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In the extremely dramatic end to Game of Thrones, Jon Snow, AKA Aegon Targaryen (not that that really mattered, right), made an almost instantaneous decision to commit an act that had long-term consequences for the seven kingdoms. He chose duty over love and was still grappling with his choice as the end-credits rolled. When faced with a decision like that, we argue some savvy systems thinking could have come in handy!
In a nutshell, systems thinking is based on the premise that anything you see is the consequence of a set of interrelated actions leading to a result. Understanding that every action has a consequence enables you to view the world as a set of systems in which you always play a part – even if you’re a reluctant player like Jon.
It’s also an extremely useful tool if you find yourself a little on the indecisive side. If you’re often overwhelmed by options, take a step back and understand these are connected. Small things have big impacts and understanding the connections will enable you to grasp why specific incidents are happening in organisations, markets and the world at large. Seeing how systems are linked will also allow you to proactively spot problems and comprehend the impact of interventions. That means being empowered to anticipate challenges before they arise.
You need to observe systems and to have a clear understanding of the data you’re receiving. What connects to what? If you take away or add something, how does that impact the whole? By analysing the contribution of every actor in a system, you can comprehend the clockwork that leads to the time being right on the dial.
Start by peering behind the veil. Understand the active process that leads to the things around us. By examining the raw elements, it becomes clear all systems comprise people who are either cooperating or competing. To make a big-picture decision, you need to look at what lets people cooperate or compete – and which one you need more of to solve your problem or capitalise on an even greater opportunity.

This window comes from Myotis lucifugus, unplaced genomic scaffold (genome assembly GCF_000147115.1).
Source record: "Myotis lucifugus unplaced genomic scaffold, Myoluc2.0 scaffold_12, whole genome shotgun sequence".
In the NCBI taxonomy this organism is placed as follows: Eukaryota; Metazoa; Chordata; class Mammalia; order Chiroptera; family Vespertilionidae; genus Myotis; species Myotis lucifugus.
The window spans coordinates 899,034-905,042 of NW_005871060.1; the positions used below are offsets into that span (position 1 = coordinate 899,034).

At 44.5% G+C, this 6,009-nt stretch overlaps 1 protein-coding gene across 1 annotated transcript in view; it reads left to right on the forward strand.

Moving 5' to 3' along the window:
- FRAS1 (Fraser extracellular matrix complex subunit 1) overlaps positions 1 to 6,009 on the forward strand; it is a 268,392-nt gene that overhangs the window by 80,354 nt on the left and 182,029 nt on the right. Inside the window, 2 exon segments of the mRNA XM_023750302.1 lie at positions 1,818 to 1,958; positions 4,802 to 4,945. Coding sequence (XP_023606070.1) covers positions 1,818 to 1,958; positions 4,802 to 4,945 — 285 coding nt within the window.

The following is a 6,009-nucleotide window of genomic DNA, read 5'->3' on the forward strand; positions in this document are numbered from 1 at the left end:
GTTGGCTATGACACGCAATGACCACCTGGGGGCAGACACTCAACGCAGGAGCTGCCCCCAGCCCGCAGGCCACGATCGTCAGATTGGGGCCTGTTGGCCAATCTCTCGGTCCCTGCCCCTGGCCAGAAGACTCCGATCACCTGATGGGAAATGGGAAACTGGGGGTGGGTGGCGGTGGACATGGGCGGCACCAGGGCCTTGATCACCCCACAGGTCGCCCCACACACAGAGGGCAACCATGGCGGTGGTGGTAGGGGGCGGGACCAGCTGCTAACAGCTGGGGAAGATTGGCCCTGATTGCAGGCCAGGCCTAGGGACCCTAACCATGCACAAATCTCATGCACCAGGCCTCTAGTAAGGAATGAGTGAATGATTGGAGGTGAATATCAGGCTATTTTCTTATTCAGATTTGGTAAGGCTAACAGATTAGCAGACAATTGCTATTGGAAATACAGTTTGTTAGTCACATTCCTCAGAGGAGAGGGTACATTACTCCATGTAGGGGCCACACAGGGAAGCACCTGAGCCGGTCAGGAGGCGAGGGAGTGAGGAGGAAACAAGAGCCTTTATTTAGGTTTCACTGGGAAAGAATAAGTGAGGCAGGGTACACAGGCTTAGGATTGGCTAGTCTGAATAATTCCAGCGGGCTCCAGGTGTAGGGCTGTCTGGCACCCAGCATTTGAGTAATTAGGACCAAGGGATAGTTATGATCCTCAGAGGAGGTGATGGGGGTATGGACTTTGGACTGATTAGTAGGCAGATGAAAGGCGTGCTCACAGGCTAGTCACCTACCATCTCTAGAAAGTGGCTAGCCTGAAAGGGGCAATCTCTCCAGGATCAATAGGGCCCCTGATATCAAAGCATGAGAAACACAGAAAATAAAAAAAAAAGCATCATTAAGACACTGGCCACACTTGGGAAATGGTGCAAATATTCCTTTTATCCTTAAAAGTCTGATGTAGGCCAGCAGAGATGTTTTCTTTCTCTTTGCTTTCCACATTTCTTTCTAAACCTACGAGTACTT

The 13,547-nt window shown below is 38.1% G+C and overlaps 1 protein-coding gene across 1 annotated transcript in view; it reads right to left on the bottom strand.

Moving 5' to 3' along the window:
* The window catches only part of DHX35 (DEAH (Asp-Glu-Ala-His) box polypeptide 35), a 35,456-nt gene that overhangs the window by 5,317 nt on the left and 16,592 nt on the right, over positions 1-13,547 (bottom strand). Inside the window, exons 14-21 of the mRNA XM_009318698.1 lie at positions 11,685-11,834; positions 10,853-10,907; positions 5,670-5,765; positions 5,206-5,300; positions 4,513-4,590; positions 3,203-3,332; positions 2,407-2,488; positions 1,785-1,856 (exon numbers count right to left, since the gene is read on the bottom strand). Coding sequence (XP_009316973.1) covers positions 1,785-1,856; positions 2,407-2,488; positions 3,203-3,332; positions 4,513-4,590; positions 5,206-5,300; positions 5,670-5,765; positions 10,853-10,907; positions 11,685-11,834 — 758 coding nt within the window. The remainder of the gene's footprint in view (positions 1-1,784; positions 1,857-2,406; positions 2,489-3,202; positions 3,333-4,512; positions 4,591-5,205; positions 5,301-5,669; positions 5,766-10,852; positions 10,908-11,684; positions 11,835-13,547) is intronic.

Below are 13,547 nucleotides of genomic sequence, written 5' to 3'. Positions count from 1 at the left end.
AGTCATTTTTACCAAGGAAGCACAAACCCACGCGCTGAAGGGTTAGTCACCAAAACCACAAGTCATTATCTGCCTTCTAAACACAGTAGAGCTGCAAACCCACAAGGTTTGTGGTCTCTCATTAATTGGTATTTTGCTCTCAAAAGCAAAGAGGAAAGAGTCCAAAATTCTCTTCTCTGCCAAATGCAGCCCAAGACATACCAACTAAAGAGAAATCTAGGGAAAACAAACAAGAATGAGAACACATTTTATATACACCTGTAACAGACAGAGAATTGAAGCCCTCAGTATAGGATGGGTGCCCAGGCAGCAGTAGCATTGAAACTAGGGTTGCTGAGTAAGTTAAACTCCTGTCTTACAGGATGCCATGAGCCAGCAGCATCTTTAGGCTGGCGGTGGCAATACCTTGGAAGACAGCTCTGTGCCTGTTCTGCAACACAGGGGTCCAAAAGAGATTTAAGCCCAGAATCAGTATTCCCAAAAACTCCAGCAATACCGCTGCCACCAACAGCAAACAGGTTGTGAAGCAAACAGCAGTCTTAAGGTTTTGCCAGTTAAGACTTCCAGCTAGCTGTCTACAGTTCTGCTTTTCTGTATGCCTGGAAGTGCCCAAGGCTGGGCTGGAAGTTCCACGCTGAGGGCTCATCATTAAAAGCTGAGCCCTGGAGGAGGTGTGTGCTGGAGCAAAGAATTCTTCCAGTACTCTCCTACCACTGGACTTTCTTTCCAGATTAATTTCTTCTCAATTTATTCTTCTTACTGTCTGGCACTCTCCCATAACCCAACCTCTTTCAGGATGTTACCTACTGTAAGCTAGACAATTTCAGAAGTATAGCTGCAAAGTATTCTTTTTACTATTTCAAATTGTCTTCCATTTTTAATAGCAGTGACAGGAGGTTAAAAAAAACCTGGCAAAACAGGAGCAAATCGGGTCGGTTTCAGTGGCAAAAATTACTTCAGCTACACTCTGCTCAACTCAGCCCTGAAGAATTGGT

Decide if the process you want to affect requires you to do more or to do less. More competition, less competition; more cooperation, less cooperation. If you apply this thinking to every step in the chain, you are bound to find significant opportunities. This may take the form of root-cause analysis or mapping out the process.
For example, when a company builds a low-cost alternative to a key component in a supply chain, it may be because that allows them to control that supply chain. A small tweak could make an organisation more open to change.
Does your idea need to be perfect before you can kick-off? When does your scenario planning suggest is the correct timing? Do you have alternatives in place?
Great ideas are never enough. You need to show up and put in the hours. Implementation is the key to big-picture thinkers changing the world. Moving towards the end state you want to achieve is always better than taking a detour.
Jon probably wishes he had a nifty AI on-hand to tell him yay or nay. Most of us would love someone else to take over when it comes to making defining decisions. However, the truth is there are two kinds of decisions – those that enable and those that limit. Computers are good at limiting your actions by suggesting an optimal path for something that already exists, based on historical information. They’re not good at creating new options from scratch – or at building relationships with humans. That’s where humans are invaluable and human to human interactions are key. Relationships define and create systems.
Once you decide on a solution, you need to influence people to achieve it. This goes beyond straightforward persuasion. Persuasion is to seek a temporary outcome of compliance, using the best motivator available. To influence, you need a clear vision, an outline for how to get there and aspects of personal and organisational motivation to move people forward. Your execution may not happen instantly but, if done for the right reasons with the right motivation, it will be a lasting change.